Directed by Olivier Megaton
Starring: Liam Neeson, Maggie Grace, and Famke Janssen
MPAA: PG-13 – For Intense Sequences of Violence and Action, and Some Sensuality]
The first Taken film was silly and kinda dumb, yes, but it was also smartly executed. The casting of Liam Neeson was a rather genius move, the action was very well-shot and staged, there were very clear stakes that felt high enough to milk out some tension, and there was even some light but still notable social commentary on the dangers of sex-trafficking, a topic that very few mainstream American films ever put to light. Plus, it was just a damn fun time. It wasn’t high-art, or even an action classic along the lines of Die Hard, but you’d be hard-pressed to not find some enjoyment in it.
So yeah, it was certainly a good film, but it was also a big surprise at the box-office, gaining success through constant and insanely positive word-of-mouth and transforming Liam Neeson from “that guy who played Oscar Schindler” into the biggest action star of the moment. So, studios being studios, they did what they typically did in the wake of such success: Try catching lightning in a bottle a second time, with sequels.
I wasn’t as inherently against the idea of a Taken sequel as plenty of people were. Sure, it seemed very improbably and unlikely, but I didn’t hate the idea either. However, whoever it was in charge made a move for the worst that pretty much doomed the project the second it was greenlit: They gave the movie to a different director from the first one. Olivier Megaton (Which is so clearly fake; his real name is Olivier Fontana) has directed two action films before this one: The dull Transporter 3 and Colombiana which I haven’t seen but have heard plenty of negative buzz around. What inspired the choice of having him direct? I have no idea. The only thing I could think of is that he’s possibly a friend of whoever’s in charge of the franchise, because it’s clear that the man knows nothing about making a decent action film. Taken 2 is simply shocking in how ineptly made it is. The only surprise in this sequel is how such a big-budget film made by supposed “professionals” ended up being so shoddily made.
It’s a real shame, because the seeds of interesting developments in this sequel are here. You know how many action movie protagonists are able to just get away with flat-out murdering hundreds of people with no repercussions. Taken 2‘s main hook cleverly answers that by wondering what would happen if all of that killing from the first movie ended up biting Liam Neeson in the ass. Sadly, however, this idea is simply just set-up for what is otherwise the same exact film as the first, but with less stakes, less scale, and even less action. Considering the idea of a sequel is supposed to be to “expand” upon the original, it’s insane to me how much Taken 2 feels like such a downgrade.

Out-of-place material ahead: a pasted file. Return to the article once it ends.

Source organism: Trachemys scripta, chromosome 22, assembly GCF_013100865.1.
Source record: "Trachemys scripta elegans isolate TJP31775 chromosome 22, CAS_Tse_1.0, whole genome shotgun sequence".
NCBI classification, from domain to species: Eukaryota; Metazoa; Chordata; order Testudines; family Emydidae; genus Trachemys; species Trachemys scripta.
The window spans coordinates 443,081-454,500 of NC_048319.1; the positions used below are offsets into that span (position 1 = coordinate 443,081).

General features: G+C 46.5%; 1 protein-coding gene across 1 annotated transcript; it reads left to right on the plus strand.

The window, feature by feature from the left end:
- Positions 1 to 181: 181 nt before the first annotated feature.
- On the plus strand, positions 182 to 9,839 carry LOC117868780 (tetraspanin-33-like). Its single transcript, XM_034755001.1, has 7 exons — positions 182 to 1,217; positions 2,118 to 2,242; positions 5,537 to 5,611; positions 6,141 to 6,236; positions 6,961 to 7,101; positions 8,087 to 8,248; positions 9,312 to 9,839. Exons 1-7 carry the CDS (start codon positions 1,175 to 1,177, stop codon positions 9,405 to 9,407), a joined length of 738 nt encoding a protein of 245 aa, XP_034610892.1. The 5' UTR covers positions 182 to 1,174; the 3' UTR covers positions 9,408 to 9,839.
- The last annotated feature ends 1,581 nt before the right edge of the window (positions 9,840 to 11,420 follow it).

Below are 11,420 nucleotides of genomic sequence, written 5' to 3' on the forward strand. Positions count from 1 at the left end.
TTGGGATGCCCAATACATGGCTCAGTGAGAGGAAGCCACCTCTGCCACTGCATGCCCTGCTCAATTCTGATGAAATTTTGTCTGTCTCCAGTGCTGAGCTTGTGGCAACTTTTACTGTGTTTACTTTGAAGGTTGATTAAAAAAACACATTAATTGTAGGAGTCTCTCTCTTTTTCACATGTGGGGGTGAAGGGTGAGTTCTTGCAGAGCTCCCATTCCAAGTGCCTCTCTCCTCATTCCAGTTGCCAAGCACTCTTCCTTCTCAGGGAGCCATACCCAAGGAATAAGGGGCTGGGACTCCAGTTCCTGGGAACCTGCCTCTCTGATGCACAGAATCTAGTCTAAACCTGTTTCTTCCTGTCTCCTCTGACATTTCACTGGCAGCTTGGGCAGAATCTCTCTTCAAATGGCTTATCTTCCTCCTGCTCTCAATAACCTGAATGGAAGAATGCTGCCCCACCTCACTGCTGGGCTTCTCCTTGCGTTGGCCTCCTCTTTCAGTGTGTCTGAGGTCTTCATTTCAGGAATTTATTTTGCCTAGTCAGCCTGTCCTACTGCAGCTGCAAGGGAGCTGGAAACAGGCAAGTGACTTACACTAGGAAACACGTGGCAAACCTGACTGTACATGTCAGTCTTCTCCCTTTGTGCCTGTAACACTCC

This time, it’s both Bryan Mills (Liam Neeson) and his wife who are being taken (Just had to work in the title into both the plot and the dialogue, did ya, lads) by a band of ruthless criminals who want Mills to pay for all the killing he did in the first film. They’re led by Murad (Rade Serbedzija), who was the father of a man that Mills actually tortured and electrocuted to death to get information from. He’s also one of the most underwhelming, least threatening antagonists I’ve seen in recent memory. This isn’t even the fun kind of bad, where he’s absolutely ridiculous. He pretty much does absolutely nothing throughout the entire movie except boss his henchmen around. Even in the final confrontation, he doesn’t even do any fighting or shooting, with the actual final battle–without giving too much away–being between Mills and one of the many lackeys. There wasn’t even really a central villain in the first film, yet that had more hate-able antagonists than this dud. Even the way he’s ultimately defeated is totally pathetic. (No, “the bad guy dies at the end” is not a spoiler).
As for Liam Neeson, he’s not bad by any stretch, but he’s clearly phoning it in. Literally one of his lines in the film is “I’m tired of all this”, and I’m starting to believe that that wasn’t really a line so much as Neeson just speaking his thoughts aloud on set. He still does the smooth, authoritative dialogue, but this time there just isn’t any soul put into it. I hate playing the comparing game, but in the first film, when Neeson has that phone call with the kidnappers of his daughter, there’s a gravitas and intensity lurking in that cold, authoritive performance. Here, it’s all cold and authoritive, without the intensity or vulnerability that makes him truly gripping.
Also, one of the oddest things about this sequel is how scaled back it is in scope in comparison to the original. The first film was set within the span of many days as Neeson hops from location to location to find the kidnappers of his daughter. In Taken 2, however, the majority of the film takes place in the span of a single day in a single city. Like I said before, considering the point of sequels is to expand on the original, I fail to see the logic in doing the exact opposite here. It just makes everything feel so minor and unimportant. If the first film was Neeson killing a bunch of dudes, this sequel is just him swatting the flies that are hovering around their corpses by comparison.